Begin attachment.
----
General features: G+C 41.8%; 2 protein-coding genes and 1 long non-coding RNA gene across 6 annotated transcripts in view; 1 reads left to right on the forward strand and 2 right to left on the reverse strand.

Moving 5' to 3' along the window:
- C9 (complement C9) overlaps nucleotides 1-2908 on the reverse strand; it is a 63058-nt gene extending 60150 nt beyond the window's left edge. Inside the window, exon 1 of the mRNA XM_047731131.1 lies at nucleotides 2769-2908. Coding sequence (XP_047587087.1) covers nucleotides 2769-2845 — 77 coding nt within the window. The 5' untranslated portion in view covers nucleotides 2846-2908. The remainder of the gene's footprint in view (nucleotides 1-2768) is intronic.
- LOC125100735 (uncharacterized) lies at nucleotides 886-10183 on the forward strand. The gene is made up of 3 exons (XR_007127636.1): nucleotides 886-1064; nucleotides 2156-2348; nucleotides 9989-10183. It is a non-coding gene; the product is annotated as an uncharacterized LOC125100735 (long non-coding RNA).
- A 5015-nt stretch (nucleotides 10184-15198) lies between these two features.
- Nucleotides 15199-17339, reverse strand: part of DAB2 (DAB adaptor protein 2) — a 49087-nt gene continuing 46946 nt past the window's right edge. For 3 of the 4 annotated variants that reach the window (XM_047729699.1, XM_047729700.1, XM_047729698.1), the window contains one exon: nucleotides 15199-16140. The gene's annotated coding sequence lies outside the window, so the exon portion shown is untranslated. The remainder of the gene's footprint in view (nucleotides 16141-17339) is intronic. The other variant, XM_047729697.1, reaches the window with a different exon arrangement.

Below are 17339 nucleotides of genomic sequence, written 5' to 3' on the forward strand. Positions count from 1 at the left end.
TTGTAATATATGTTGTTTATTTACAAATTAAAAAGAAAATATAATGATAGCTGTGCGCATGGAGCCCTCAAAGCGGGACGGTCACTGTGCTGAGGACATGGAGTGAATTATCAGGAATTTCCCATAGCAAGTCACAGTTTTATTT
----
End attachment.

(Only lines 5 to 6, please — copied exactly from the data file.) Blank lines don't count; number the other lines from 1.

- A 5015-nt stretch (nucleotides 10184-15198) lies between these two features.
- Nucleotides 15199-17339, reverse strand: part of DAB2 (DAB adaptor protein 2) — a 49087-nt gene continuing 46946 nt past the window's right edge. For 3 of the 4 annotated variants that reach the window (XM_047729699.1, XM_047729700.1, XM_047729698.1), the window contains one exon: nucleotides 15199-16140. The gene's annotated coding sequence lies outside the window, so the exon portion shown is untranslated. The remainder of the gene's footprint in view (nucleotides 16141-17339) is intronic. The other variant, XM_047729697.1, reaches the window with a different exon arrangement.